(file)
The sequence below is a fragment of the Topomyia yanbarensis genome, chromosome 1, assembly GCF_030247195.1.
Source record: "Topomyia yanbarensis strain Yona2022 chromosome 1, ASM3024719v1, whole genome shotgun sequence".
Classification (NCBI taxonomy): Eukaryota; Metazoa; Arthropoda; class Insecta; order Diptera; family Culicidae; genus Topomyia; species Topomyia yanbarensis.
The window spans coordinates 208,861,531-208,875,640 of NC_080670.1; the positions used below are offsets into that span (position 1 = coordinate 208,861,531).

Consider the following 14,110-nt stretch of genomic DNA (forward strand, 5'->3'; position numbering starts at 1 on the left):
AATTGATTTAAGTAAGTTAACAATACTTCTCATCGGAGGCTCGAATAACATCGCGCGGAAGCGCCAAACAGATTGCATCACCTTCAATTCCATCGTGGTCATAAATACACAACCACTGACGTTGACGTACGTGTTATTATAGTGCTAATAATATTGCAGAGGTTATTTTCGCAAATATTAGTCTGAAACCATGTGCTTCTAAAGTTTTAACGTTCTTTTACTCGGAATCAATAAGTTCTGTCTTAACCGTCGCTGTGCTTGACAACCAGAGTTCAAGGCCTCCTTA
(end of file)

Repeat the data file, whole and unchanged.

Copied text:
The sequence below is a fragment of the Topomyia yanbarensis genome, chromosome 1, assembly GCF_030247195.1.
Source record: "Topomyia yanbarensis strain Yona2022 chromosome 1, ASM3024719v1, whole genome shotgun sequence".
Classification (NCBI taxonomy): Eukaryota; Metazoa; Arthropoda; class Insecta; order Diptera; family Culicidae; genus Topomyia; species Topomyia yanbarensis.
The window spans coordinates 208,861,531-208,875,640 of NC_080670.1; the positions used below are offsets into that span (position 1 = coordinate 208,861,531).

Consider the following 14,110-nt stretch of genomic DNA (forward strand, 5'->3'; position numbering starts at 1 on the left):
AATTGATTTAAGTAAGTTAACAATACTTCTCATCGGAGGCTCGAATAACATCGCGCGGAAGCGCCAAACAGATTGCATCACCTTCAATTCCATCGTGGTCATAAATACACAACCACTGACGTTGACGTACGTGTTATTATAGTGCTAATAATATTGCAGAGGTTATTTTCGCAAATATTAGTCTGAAACCATGTGCTTCTAAAGTTTTAACGTTCTTTTACTCGGAATCAATAAGTTCTGTCTTAACCGTCGCTGTGCTTGACAACCAGAGTTCAAGGCCTCCTTA